WCUSO, Concert Choir, and Mastersingers
Sunday, May 7th, 7:30pm
Emilie K. Asplundh Concert Hall
Sibelius, Andante Festivo
Rachmaninoff, Symphonic Dances Nos. 1 and 3
Hindemith, Apparebit repentina dies, Mvts. 3 and 4
Stravinsky, The dove descending breaks the air
Stravinsky, Symphony of Psalms
The 20th century defies a simple statement that would describe its musical language. A broad array of -isms—expressionism, primitivism, impressionism, futurism, minimalism, neo-classicism, neo-romanticism, etc.—is tapped to help organize the century’s unprecedented diversity of artistic expression. So many encounters were daunting (consider the two World Wars for starters), and much was discovered (consider the advances in psychology, literature, science, industry, technology, and the arts). Processing this enormity of experience requires expressive tools of equal substantiality. This environment presents a worthy challenge and a refreshing ease.
In music, one of the foremost challenges is to acquaint oneself with myriad expressive tools or languages, known as musical sound. Just as scientific thoughts, like quantum physics and string theory, are naturally complex responses to complicated issues, so musical languages can be complex in proportion to their context. The endeavor to engage such complexity, be it scientific or artistic, is wholesomely worthwhile; it freshens and expands our perspectives, helping us to see with new eyes.
If effort is required to understand the complexity of the 20thcentury, a counterbalance of ease is offered through the century’s variety. Like a tasty buffet, there is something in the 20thcentury palette for everyone. This evening’s concert demonstrates this breadth of appeal. Sibelius’s Andante Festivo represents a thoroughly Romantic language that is melody-driven, and rich in familiar harmony. Rachmaninoff’s Symphonic Dances combine a similar Romantic language with an expanded harmonic palette; Rachmaninoff said that he sought to tap Stravinsky’s rhythmic innovations in these dances. Hindemith’s Apparebit repentina dies may well sound like a more remote language than the Sibelius and Rachmaninoff. It pulls further away from traditional harmonies, embracing dissonance and a more exploratory harmonic progression.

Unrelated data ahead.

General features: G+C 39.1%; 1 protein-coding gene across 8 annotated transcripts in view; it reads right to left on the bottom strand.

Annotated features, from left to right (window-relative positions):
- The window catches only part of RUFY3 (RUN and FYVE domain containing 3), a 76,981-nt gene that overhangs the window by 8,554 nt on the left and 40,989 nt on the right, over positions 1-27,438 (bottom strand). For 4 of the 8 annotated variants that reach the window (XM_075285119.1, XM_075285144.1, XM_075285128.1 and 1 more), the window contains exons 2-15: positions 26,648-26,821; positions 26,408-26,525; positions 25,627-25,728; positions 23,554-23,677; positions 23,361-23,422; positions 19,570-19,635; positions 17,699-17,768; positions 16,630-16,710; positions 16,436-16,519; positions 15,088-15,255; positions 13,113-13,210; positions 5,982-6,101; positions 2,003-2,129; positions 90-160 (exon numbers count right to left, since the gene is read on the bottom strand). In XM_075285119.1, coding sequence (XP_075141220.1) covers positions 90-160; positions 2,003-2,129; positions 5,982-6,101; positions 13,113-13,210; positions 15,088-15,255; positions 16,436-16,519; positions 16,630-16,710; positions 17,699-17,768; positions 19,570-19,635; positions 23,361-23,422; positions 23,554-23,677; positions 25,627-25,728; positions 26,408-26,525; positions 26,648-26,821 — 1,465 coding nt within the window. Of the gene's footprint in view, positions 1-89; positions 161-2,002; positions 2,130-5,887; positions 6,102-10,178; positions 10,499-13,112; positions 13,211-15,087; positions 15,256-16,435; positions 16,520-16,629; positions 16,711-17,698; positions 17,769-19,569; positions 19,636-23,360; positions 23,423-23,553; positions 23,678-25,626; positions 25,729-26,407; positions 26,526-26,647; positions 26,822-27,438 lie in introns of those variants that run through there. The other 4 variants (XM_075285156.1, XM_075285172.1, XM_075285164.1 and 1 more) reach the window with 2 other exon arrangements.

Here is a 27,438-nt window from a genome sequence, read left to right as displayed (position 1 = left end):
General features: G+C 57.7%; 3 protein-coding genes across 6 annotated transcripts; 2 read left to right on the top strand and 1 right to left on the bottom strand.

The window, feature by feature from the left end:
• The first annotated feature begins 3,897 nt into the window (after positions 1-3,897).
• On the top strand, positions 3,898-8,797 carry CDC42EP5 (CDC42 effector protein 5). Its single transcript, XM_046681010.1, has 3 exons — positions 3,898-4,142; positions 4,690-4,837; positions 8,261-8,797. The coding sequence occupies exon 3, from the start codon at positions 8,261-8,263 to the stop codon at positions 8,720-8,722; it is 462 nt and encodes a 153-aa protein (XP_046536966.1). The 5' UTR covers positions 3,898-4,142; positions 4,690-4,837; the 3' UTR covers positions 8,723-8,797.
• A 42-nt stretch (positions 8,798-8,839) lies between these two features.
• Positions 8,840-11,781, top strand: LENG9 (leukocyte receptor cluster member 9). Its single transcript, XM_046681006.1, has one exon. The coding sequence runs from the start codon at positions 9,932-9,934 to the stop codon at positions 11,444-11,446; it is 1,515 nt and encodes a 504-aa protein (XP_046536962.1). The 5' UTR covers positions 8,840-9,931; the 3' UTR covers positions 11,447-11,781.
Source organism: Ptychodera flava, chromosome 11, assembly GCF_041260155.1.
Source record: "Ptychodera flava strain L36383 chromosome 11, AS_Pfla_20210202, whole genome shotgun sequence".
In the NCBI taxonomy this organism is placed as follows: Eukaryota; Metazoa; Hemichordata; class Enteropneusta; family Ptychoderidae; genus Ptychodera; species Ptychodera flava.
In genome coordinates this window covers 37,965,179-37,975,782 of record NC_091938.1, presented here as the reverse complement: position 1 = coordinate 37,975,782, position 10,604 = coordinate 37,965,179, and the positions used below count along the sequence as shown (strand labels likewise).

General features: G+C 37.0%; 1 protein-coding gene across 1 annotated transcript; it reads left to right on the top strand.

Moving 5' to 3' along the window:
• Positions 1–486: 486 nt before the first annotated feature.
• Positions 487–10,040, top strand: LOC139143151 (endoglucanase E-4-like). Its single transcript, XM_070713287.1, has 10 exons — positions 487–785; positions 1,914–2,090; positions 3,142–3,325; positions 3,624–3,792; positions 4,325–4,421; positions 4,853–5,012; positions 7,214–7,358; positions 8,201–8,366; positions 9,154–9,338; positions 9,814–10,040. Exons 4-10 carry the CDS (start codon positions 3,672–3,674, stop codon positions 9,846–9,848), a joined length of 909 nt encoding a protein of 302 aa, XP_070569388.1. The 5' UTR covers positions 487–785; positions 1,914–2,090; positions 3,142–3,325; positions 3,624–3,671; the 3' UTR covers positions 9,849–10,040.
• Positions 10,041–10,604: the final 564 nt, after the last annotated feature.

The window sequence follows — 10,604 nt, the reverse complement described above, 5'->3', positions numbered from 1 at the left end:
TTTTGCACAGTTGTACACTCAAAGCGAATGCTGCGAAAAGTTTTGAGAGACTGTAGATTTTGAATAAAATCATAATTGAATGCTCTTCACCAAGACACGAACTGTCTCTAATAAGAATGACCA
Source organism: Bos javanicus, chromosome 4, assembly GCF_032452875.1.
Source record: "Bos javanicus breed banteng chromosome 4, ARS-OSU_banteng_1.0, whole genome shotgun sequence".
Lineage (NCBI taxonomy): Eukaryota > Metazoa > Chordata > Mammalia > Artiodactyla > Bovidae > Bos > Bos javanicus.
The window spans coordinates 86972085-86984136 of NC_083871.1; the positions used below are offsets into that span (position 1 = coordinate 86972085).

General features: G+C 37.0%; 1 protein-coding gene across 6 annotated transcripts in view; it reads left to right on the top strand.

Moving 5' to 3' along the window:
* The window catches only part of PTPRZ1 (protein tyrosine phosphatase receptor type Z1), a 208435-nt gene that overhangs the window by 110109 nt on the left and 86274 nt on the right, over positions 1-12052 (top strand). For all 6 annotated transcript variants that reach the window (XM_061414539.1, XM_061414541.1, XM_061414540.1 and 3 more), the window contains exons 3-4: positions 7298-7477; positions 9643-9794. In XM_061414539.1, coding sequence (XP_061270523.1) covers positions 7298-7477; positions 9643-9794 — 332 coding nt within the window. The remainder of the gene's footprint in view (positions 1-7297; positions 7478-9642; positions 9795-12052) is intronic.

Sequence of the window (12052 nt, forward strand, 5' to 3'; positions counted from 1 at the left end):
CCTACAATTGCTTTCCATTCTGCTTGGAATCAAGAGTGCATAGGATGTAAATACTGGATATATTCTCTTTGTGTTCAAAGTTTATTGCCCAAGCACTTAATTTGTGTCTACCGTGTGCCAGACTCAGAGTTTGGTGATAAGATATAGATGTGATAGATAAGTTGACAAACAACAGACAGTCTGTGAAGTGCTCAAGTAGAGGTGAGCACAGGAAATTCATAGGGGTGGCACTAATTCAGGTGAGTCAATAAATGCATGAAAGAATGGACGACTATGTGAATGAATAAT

The concert closes with two pieces by Stravinsky. The first, The Dove Descending Breaks the Air, is a late work, written in 1962. It sets a selection from Part IV of T.S. Eliot’s Little Gidding from the “Four Quartets”, using the harmonic innovation of Arnold Schoenberg, known as 12-tone technique. Here again, the piece may well sound complex, but it beautifully challenges us to process Eliot’s poetry with fresh understanding. The monumental Symphony of Psalms, while less dissonant, offers another universe of sound unique to Stravinsky, not the least of which is a highly unusual instrumentation (two pianos substitute for violins and violas, and the woodwind sections are expanded).
Musical art seeks to understand its context. It is not surprising that with the change of culture come new tools of expression. This evening’s concert was knit together in part to afford a sample of the 20thcentury’s multifaceted history, and the musical languages that help us process it.